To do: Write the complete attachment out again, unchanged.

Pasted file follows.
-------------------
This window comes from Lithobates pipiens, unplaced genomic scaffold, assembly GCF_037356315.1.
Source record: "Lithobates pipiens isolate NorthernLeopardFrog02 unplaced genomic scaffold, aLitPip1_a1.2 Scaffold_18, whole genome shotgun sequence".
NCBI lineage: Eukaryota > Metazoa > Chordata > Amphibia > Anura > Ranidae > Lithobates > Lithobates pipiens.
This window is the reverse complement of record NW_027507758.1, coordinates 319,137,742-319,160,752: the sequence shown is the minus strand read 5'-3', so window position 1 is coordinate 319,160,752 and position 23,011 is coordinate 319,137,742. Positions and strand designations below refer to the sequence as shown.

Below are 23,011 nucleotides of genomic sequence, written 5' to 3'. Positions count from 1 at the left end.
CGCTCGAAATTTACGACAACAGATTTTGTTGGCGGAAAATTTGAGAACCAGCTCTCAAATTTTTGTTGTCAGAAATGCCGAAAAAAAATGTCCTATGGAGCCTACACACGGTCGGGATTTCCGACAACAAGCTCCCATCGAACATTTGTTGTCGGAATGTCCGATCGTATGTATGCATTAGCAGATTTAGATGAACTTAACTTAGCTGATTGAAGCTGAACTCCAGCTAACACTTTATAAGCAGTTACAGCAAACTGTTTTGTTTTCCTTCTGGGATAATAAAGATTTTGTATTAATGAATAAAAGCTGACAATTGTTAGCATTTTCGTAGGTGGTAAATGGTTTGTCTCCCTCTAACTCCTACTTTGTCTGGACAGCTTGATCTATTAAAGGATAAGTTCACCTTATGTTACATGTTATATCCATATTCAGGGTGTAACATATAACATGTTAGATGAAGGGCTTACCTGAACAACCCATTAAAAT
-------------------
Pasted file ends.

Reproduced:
This window comes from Lithobates pipiens, unplaced genomic scaffold, assembly GCF_037356315.1.
Source record: "Lithobates pipiens isolate NorthernLeopardFrog02 unplaced genomic scaffold, aLitPip1_a1.2 Scaffold_18, whole genome shotgun sequence".
NCBI lineage: Eukaryota > Metazoa > Chordata > Amphibia > Anura > Ranidae > Lithobates > Lithobates pipiens.
This window is the reverse complement of record NW_027507758.1, coordinates 319,137,742-319,160,752: the sequence shown is the minus strand read 5'-3', so window position 1 is coordinate 319,160,752 and position 23,011 is coordinate 319,137,742. Positions and strand designations below refer to the sequence as shown.

Below are 23,011 nucleotides of genomic sequence, written 5' to 3'. Positions count from 1 at the left end.
CGCTCGAAATTTACGACAACAGATTTTGTTGGCGGAAAATTTGAGAACCAGCTCTCAAATTTTTGTTGTCAGAAATGCCGAAAAAAAATGTCCTATGGAGCCTACACACGGTCGGGATTTCCGACAACAAGCTCCCATCGAACATTTGTTGTCGGAATGTCCGATCGTATGTATGCATTAGCAGATTTAGATGAACTTAACTTAGCTGATTGAAGCTGAACTCCAGCTAACACTTTATAAGCAGTTACAGCAAACTGTTTTGTTTTCCTTCTGGGATAATAAAGATTTTGTATTAATGAATAAAAGCTGACAATTGTTAGCATTTTCGTAGGTGGTAAATGGTTTGTCTCCCTCTAACTCCTACTTTGTCTGGACAGCTTGATCTATTAAAGGATAAGTTCACCTTATGTTACATGTTATATCCATATTCAGGGTGTAACATATAACATGTTAGATGAAGGGCTTACCTGAACAACCCATTAAAAT